Home » Governance » Govt Expenditure Overruns Persist

Government expenditure overruns persisted in May although at a much slower pace than recorded in April, latest data from Treasury shows.

According to the state of the economy report for May, total revenue collections for the month under review amounted to $275,8 million against a target of 308,9 million, giving a negative variance of $33,4 million.

Cumulatively to May, total revenue collections amounted to $1,36 billion against a target of $1,48 billion, giving a negative variance of $121,8 million.

The Ministry of Finance notes in the report that poor performance was, however, witnessed in customs, other indirect taxes as well as non-tax revenue.

This was after the country recorded an almost 24 percent decline in imports in the five months to May.

Excise, personal income tax and VAT were the major contributors to growth in revenue during the month.

Total expenditures for the month of April amounted to $278,2 million against a target of $308,9 million. This brings cumulative expenditure to $1,4 billion against a target of $1,48 billion.

Economists have warned that with employment costs (including grant-aided institutions and pensions) accounting for 74 percent of projected total revenue, the expenditure mix is clearly unsustainable.

Recently, the International Monetary Fund’s mission to Zimbabwe urged the adoption of a medium-term fiscal strategy aimed at rebalancing expenditure away from employment costs in order to increase capital investment and spending on social programmes.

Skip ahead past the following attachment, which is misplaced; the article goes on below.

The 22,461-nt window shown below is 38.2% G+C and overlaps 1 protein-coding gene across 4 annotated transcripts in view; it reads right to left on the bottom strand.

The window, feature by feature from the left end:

Out of the total expenditure, only 1,9 percent was spent on capital projects.

The ministry notes that after reviews and backdating of salaries in April the monthly budget deficit was reduced to $2,4 million in May from $71,9 million.

The balance was financed through domestic borrowing. However, overall Government borrowing in the five month period decreased 2,7 percent to $476,9 million from $490,2 million.

Government says it has identified revenue measures and expenditure cuts, and plans to roll over a fraction of domestic maturities falling due. If fully implemented, these measures could result in a budget surplus of approximately 1frac12 percent of GDP in 2014.

Economists, however, say the mix of measures proposed by Government seems to rely excessively on spending cuts. These cuts may further depress prospects for the economy in the short and medium term (as they include drastic reductions in capital spending), and do not appear sustainable.

Source : The Herald

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